curated by sepideh majidi

Didem Erbas - Moises Ramirez - Outimaija Hakala - Anni Saijonkivi - Lindsay Lerman - Natalia skobeeva - Renzo Filinich Orozco-Jarek Lustych - Yvonne Jones - D.priyanka - Juliette Pénélope Pépin- Alex Reifenrath- Lorena Bañares - Steve Klee - Frederik Franke & Anastasiia Belousova -Denisa Půbalová - Mafe Izaguirre - Martyna Miller - MAGENTA - Mafka Mari - Wave Pongruengkiat - Daniel R Marks- Quassine- İpek Kuran Yıldırım -

Agata Szymanek - Goutam Manna - Wilfredo Orellana Pineda and Luisa Gonzalez Reiche - Lara Geary - Antoine Lortie - Anish Cherian - Carl Olsson and Dana Molzhigit -

Sutirtho Roy - Leo Zausen - Joanna Wierzbicka - Deleuze Recombination - Clareese Hill -Sarah Valeri - Felice Grodin & AdrienneRose Gionta -Tiny Domingos -Buket Yenidogan- Gerard Carson- Hamed Heidari-Sahej Rahal -Pedro Diaz -Simin Azarpour - Erfan Ghiasi -

kiana boroumand-Daria Ivans-Enzo Cillo-Inexpressivo-Sandrine Deumier-Eric Souther-James Stephen Wright-Bixiao Zhang-Martín Estrada Márquez-Henrietta Scholtz-

Ankur Yadav-Alex Adkinson-Parker Shatkin-Mihai Moldovanu-Heejoon June Yoon-

Miriam Hillawi Abraham-Aliaskar Torkaliaskari-Vitaly Yankovy-Sonakshi Srivastava-Hallidonto-Ankita Sarkar-Nikoleta Zampaki- Wei Zhang - Sepideh Tajalizadeh Dashti - Federico Nieto - Yifan He - Divya Singh -

Xennoverse is the ninth variance within a family of autoregressive models of verses. It consists of sets of hypothetical groups of Multiverses.


In this model-building strategy, we are looking at models of experience, which allow the agents (Voyagers) to experience mobility within the discontinuity and indeterminate structure of the Xennoverse. 

The seeming difference between the experience of Universe and Xennoverse comes from experiences of discontinuity--for example the experience of death.









Xennoverse is about how we are locating ourselves in relation to other forces and dimensions. In this exhibition, we are designing or speculating on new and different forms of mobility and perspectives, which lead to different categories of phenomenological experience--from egocentric, to other open ocean types. The relation between these new agents is also explored.


In the Kantian model of phenomena, we are still dealing with the problem that Aristotle
created by introducing the mathematical boundary, which is the necessary condition for the
experience within the field of forces of physical nature and mobility. This bound and immobile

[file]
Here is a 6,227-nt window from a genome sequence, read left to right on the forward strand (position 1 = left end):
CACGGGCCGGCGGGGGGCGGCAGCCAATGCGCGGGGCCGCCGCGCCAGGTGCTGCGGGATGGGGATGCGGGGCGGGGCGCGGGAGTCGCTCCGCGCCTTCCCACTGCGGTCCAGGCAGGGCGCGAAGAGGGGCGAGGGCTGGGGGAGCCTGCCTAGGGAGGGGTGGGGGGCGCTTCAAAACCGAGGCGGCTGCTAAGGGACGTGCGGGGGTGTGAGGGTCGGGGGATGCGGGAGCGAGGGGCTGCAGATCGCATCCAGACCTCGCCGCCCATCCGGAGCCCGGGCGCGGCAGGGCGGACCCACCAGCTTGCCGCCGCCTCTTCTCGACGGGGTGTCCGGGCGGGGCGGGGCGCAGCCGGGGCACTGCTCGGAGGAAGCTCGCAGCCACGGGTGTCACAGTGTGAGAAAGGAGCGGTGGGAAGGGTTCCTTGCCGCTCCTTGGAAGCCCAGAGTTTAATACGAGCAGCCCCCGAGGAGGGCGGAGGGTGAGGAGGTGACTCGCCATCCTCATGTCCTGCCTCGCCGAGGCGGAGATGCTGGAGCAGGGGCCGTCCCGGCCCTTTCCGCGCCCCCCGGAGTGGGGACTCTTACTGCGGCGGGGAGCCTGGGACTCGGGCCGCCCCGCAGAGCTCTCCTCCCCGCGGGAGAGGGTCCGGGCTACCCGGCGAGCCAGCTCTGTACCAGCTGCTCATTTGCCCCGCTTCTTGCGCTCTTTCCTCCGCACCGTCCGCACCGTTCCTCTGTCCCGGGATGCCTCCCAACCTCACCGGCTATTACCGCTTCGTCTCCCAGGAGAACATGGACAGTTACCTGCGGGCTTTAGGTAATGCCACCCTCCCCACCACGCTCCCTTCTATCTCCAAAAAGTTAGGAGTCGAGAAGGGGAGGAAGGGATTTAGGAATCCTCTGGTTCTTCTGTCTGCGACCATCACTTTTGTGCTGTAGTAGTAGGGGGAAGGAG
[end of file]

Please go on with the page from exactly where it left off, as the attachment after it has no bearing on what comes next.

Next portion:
existence is in a dialectical relation to physics as “thought.” In this split between two natures, we
can refer to physics as a philosophy behind metaphysics, which asserts two imperishable
entities: motion and time–two completely transcendent and abstract states that create
everything in the world but also remain wholly detached. So there is a “real” existence that is
independent of us, but it is mobile and subject to changes. And there is an intelligible world that
exists only through the perception and thought of the subject. Here we have two natures: Being
of Nature (physical natures) and Logical Nature (mathematical natures).

The abstract and mathematical being is what needs to be connected back to the so-called “real”
existence of physical natures. This determined, unchanged, and immutable nature remains
immobile and disconnected from the physical nature of the metaphysical world.

So how can we talk about this relationship, and how can we connect the abstract, determined
and logical being back to the whole?

This process has been one-sided; we cannot move back and forth between physics and logic.
When we abstract and determine, we can build and reconstruct and make a better model, but
we cannot graft this abstraction back into the physical and mobile nature. The immobile
mathematical nature is still metaphysical, and its limitation, although eternal and necessary,
deals with the impoverishment and limitation of the determined existence.
Comparing the Aristotelian model (whose objective is the theory of immobile and real
being—immutable substance) with the spatio-temporal or physical-mathematical/mechanical
model of the phenomena and noumena (in Critique of Pure Reason) raises the very question of
ethics, concerning the renegotiation of the relationship between these bound and
unbound/unbounded territories.








Here we have two types of agents as particular forms of experiences. Each of them has a different perspective of how we see things. One is the Voyagers—who are still working with a priori concepts and forms of space and time. The other is likened to a Demon—which might not have a priori concepts but does have phenomenological experiences.The Voyagers have adapted and developed demon bodies, in order to drift across the difference and instability of the states--longitudes and latitudes--and also change dimensions, degrees of intensive forces, and travel through high perturbation fields.


Following the experiences of the Voyagers and Demons, they are navigating the Xenn0oceans, with the constant emergence of worlds. For this, they use and construct maps across the ocean.

It takes quite a time for the Voyagers and Demons to develop a methodology that will allow them to navigate their encounters with these worlds and other agents.

Their conception of the Demon Body can also be horrific. The bodies, with the potential for change and transformation, are indeterminate and fluid.

Some Diagrams:

Demon - Type  V

Environment: Waves and magnitudes

Space: Bundle of References - Abstract structures and the geometry of abstraction

Time: Magnitudes and Rotation--non-being/non-being relation

Demon - Type X---

The agent is based on the tangent or points from the wave, which comes with the vector of movement and also addresses....

1-Space; locality and neighborhoods, and the general space

2-Time: Block Time